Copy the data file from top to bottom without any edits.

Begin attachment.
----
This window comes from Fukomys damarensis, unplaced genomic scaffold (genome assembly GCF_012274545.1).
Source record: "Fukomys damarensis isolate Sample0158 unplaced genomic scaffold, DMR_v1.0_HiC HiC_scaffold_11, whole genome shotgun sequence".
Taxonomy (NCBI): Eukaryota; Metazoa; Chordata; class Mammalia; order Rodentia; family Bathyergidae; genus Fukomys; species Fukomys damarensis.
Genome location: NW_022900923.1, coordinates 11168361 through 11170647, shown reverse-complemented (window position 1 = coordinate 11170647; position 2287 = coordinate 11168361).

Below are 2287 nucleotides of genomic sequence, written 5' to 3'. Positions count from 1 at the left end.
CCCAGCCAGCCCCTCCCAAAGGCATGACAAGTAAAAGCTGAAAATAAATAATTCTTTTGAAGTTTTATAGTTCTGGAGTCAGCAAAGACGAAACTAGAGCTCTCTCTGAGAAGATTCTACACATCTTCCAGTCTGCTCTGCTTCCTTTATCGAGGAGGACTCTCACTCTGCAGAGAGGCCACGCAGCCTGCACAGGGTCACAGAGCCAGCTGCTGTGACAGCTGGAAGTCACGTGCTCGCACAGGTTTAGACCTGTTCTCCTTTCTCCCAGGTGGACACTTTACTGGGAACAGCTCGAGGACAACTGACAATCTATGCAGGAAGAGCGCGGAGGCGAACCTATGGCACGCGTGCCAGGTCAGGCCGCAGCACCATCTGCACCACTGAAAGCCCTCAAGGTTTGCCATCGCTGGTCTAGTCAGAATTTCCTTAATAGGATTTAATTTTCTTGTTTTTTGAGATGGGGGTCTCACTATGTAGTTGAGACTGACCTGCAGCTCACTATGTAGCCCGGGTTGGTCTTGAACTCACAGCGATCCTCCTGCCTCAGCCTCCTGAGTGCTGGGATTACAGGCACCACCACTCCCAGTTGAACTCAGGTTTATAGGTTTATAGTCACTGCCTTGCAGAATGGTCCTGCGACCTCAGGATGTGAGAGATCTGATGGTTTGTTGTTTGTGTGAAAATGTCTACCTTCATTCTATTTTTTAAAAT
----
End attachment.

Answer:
This window comes from Fukomys damarensis, unplaced genomic scaffold (genome assembly GCF_012274545.1).
Source record: "Fukomys damarensis isolate Sample0158 unplaced genomic scaffold, DMR_v1.0_HiC HiC_scaffold_11, whole genome shotgun sequence".
Taxonomy (NCBI): Eukaryota; Metazoa; Chordata; class Mammalia; order Rodentia; family Bathyergidae; genus Fukomys; species Fukomys damarensis.
Genome location: NW_022900923.1, coordinates 11168361 through 11170647, shown reverse-complemented (window position 1 = coordinate 11170647; position 2287 = coordinate 11168361).

Below are 2287 nucleotides of genomic sequence, written 5' to 3'. Positions count from 1 at the left end.
CCCAGCCAGCCCCTCCCAAAGGCATGACAAGTAAAAGCTGAAAATAAATAATTCTTTTGAAGTTTTATAGTTCTGGAGTCAGCAAAGACGAAACTAGAGCTCTCTCTGAGAAGATTCTACACATCTTCCAGTCTGCTCTGCTTCCTTTATCGAGGAGGACTCTCACTCTGCAGAGAGGCCACGCAGCCTGCACAGGGTCACAGAGCCAGCTGCTGTGACAGCTGGAAGTCACGTGCTCGCACAGGTTTAGACCTGTTCTCCTTTCTCCCAGGTGGACACTTTACTGGGAACAGCTCGAGGACAACTGACAATCTATGCAGGAAGAGCGCGGAGGCGAACCTATGGCACGCGTGCCAGGTCAGGCCGCAGCACCATCTGCACCACTGAAAGCCCTCAAGGTTTGCCATCGCTGGTCTAGTCAGAATTTCCTTAATAGGATTTAATTTTCTTGTTTTTTGAGATGGGGGTCTCACTATGTAGTTGAGACTGACCTGCAGCTCACTATGTAGCCCGGGTTGGTCTTGAACTCACAGCGATCCTCCTGCCTCAGCCTCCTGAGTGCTGGGATTACAGGCACCACCACTCCCAGTTGAACTCAGGTTTATAGGTTTATAGTCACTGCCTTGCAGAATGGTCCTGCGACCTCAGGATGTGAGAGATCTGATGGTTTGTTGTTTGTGTGAAAATGTCTACCTTCATTCTATTTTTTAAAAT